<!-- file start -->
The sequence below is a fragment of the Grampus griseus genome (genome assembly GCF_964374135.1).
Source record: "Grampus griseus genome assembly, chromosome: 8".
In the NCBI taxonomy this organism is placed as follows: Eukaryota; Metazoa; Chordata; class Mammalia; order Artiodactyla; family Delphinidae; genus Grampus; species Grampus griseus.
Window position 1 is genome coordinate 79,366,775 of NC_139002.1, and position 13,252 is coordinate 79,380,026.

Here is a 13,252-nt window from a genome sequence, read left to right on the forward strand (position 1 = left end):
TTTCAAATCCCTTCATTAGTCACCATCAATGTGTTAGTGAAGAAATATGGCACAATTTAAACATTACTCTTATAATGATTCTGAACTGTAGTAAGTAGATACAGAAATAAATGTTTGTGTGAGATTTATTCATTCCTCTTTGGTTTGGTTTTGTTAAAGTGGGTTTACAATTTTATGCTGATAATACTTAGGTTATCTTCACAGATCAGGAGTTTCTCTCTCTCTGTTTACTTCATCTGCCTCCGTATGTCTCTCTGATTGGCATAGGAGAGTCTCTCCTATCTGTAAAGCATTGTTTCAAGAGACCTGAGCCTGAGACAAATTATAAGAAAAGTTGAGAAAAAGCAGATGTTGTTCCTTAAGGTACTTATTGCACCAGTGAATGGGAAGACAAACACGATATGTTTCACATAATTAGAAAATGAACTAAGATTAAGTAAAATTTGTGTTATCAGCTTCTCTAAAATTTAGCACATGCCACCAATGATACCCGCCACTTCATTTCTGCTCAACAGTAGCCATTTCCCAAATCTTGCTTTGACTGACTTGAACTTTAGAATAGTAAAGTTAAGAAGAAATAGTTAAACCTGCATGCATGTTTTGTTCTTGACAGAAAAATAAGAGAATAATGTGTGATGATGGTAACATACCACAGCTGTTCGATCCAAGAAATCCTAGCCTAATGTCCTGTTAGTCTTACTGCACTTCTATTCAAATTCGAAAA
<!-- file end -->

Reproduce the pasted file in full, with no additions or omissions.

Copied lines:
The sequence below is a fragment of the Grampus griseus genome (genome assembly GCF_964374135.1).
Source record: "Grampus griseus genome assembly, chromosome: 8".
In the NCBI taxonomy this organism is placed as follows: Eukaryota; Metazoa; Chordata; class Mammalia; order Artiodactyla; family Delphinidae; genus Grampus; species Grampus griseus.
Window position 1 is genome coordinate 79,366,775 of NC_139002.1, and position 13,252 is coordinate 79,380,026.

Here is a 13,252-nt window from a genome sequence, read left to right on the forward strand (position 1 = left end):
TTTCAAATCCCTTCATTAGTCACCATCAATGTGTTAGTGAAGAAATATGGCACAATTTAAACATTACTCTTATAATGATTCTGAACTGTAGTAAGTAGATACAGAAATAAATGTTTGTGTGAGATTTATTCATTCCTCTTTGGTTTGGTTTTGTTAAAGTGGGTTTACAATTTTATGCTGATAATACTTAGGTTATCTTCACAGATCAGGAGTTTCTCTCTCTCTGTTTACTTCATCTGCCTCCGTATGTCTCTCTGATTGGCATAGGAGAGTCTCTCCTATCTGTAAAGCATTGTTTCAAGAGACCTGAGCCTGAGACAAATTATAAGAAAAGTTGAGAAAAAGCAGATGTTGTTCCTTAAGGTACTTATTGCACCAGTGAATGGGAAGACAAACACGATATGTTTCACATAATTAGAAAATGAACTAAGATTAAGTAAAATTTGTGTTATCAGCTTCTCTAAAATTTAGCACATGCCACCAATGATACCCGCCACTTCATTTCTGCTCAACAGTAGCCATTTCCCAAATCTTGCTTTGACTGACTTGAACTTTAGAATAGTAAAGTTAAGAAGAAATAGTTAAACCTGCATGCATGTTTTGTTCTTGACAGAAAAATAAGAGAATAATGTGTGATGATGGTAACATACCACAGCTGTTCGATCCAAGAAATCCTAGCCTAATGTCCTGTTAGTCTTACTGCACTTCTATTCAAATTCGAAAA